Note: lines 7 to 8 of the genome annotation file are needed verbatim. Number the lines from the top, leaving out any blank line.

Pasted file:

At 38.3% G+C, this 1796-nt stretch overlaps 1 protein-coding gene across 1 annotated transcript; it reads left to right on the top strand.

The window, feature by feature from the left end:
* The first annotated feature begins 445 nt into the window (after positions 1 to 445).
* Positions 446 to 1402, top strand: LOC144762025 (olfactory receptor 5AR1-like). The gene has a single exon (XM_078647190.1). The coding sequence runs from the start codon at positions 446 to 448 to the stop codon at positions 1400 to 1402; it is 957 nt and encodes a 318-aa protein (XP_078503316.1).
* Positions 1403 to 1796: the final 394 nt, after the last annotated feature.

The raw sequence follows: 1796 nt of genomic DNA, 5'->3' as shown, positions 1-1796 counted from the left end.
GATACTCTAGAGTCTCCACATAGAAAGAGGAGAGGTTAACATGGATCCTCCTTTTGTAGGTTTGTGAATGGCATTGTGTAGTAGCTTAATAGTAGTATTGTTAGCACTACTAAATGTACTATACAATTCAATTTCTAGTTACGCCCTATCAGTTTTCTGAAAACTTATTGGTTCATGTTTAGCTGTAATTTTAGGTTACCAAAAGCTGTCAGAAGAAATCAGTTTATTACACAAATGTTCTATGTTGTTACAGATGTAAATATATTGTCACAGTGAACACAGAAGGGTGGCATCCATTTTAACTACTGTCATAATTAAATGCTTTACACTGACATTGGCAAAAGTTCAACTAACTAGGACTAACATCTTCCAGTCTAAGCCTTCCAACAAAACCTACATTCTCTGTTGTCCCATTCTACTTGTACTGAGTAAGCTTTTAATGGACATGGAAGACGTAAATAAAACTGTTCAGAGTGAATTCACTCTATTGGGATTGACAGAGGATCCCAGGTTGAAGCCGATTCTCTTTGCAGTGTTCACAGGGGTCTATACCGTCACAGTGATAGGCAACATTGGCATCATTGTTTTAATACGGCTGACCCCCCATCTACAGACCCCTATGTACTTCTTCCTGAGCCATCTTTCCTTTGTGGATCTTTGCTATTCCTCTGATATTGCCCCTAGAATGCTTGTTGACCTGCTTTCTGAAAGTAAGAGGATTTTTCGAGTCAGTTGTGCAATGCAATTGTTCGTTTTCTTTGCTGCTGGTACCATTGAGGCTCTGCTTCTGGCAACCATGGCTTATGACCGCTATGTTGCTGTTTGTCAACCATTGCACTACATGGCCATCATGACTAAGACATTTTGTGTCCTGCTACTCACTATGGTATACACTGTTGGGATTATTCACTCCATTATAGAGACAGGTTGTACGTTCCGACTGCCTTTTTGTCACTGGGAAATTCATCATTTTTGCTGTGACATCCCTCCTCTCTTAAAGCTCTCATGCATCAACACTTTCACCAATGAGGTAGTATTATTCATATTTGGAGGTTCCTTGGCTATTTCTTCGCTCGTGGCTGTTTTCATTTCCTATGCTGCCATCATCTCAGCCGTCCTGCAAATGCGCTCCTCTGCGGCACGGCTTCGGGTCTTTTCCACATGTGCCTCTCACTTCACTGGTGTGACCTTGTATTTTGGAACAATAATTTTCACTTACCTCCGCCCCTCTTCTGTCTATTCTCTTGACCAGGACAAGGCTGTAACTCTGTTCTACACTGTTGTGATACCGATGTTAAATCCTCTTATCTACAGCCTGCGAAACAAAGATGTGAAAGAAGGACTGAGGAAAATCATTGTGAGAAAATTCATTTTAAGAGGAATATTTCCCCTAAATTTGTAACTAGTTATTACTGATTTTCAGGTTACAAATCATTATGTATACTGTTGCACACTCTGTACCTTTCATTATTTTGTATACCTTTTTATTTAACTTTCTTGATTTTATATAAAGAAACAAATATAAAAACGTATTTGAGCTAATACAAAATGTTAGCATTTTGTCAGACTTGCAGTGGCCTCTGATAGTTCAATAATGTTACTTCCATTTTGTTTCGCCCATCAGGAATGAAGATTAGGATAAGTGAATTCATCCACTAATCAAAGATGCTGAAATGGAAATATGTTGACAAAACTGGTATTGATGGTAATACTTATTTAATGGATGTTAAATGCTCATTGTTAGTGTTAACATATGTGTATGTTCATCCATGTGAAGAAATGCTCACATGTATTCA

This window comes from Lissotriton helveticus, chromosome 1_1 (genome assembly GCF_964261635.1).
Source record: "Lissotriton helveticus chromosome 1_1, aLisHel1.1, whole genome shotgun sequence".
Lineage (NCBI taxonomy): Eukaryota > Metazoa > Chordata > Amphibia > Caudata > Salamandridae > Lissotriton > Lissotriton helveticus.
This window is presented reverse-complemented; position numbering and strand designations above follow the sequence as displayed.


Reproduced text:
GATACTCTAGAGTCTCCACATAGAAAGAGGAGAGGTTAACATGGATCCTCCTTTTGTAGGTTTGTGAATGGCATTGTGTAGTAGCTTAATAGTAGTATTGTTAGCACTACTAAATGTACTATACAATTCAATTTCTAGTTACGCCCTATCAGTTTTCTGAAAACTTATTGGTTCATGTTTAGCTGTAATTTTAGGTTACCAAAAGCTGTCAGAAGAAATCAGTTTATTACACAAATGTTCTATGTTGTTACAGATGTAAATATATTGTCACAGTGAACACAGAAGGGTGGCATCCATTTTAACTACTGTCATAATTAAATGCTTTACACTGACATTGGCAAAAGTTCAACTAACTAGGACTAACATCTTCCAGTCTAAGCCTTCCAACAAAACCTACATTCTCTGTTGTCCCATTCTACTTGTACTGAGTAAGCTTTTAATGGACATGGAAGACGTAAATAAAACTGTTCAGAGTGAATTCACTCTATTGGGATTGACAGAGGATCCCAGGTTGAAGCCGATTCTCTTTGCAGTGTTCACAGGGGTCTATACCGTCACAGTGATAGGCAACATTGGCATCATTGTTTTAATACGGCTGACCCCCCATCTACAGACCCCTATGTACTTCTTCCTGAGCCATCTTTCCTTTGTGGATCTTTGCTATTCCTCTGATATTGCCCCTAGAATGCTTGTTGACCTGCTTTCTGAAAGTAAGAGGATTTTTCGAGTCAGTTGTGCAATGCAATTGTTCGTTTTCTTTGCTGCTGGTACCATTGAGGCTCTGCTTCTGGCAACCATGGCTTATGACCGCTATGTTGCTGTTTGTCAACCATTGCACTACATGGCCATCATGACTAAGACATTTTGTGTCCTGCTACTCACTATGGTATACACTGTTGGGATTATTCACTCCATTATAGAGACAGGTTGTACGTTCCGACTGCCTTTTTGTCACTGGGAAATTCATCATTTTTGCTGTGACATCCCTCCTCTCTTAAAGCTCTCATGCATCAACACTTTCACCAATGAGGTAGTATTATTCATATTTGGAGGTTCCTTGGCTATTTCTTCGCTCGTGGCTGTTTTCATTTCCTATGCTGCCATCATCTCAGCCGTCCTGCAAATGCGCTCCTCTGCGGCACGGCTTCGGGTCTTTTCCACATGTGCCTCTCACTTCACTGGTGTGACCTTGTATTTTGGAACAATAATTTTCACTTACCTCCGCCCCTCTTCTGTCTATTCTCTTGACCAGGACAAGGCTGTAACTCTGTTCTACACTGTTGTGATACCGATGTTAAATCCTCTTATCTACAGCCTGCGAAACAAAGATGTGAAAGAAGGACTGAGGAAAATCATTGTGAGAAAATTCATTTTAAGAGGAATATTTCCCCTAAATTTGTAACTAGTTATTACTGATTTTCAGGTTACAAATCATTATGTATACTGTTGCACACTCTGTACCTTTCATTATTTTGTATACCTTTTTATTTAACTTTCTTGATTTTATATAAAGAAACAAATATAAAAACGTATTTGAGCTAATACAAAATGTTAGCATTTTGTCAGACTTGCAGTGGCCTCTGATAGTTCAATAATGTTACTTCCATTTTGTTTCGCCCATCAGGAATGAAGATTAGGATAAGTGAATTCATCCACTAATCAAAGATGCTGAAATGGAAATATGTTGACAAAACTGGTATTGATGGTAATACTTATTTAATGGATGTTAAATGCTCATTGTTAGTGTTAACATATGTGTATGTTCATCCATGTGAAGAAATGCTCACATGTATTCA

This window comes from Lissotriton helveticus, chromosome 1_1 (genome assembly GCF_964261635.1).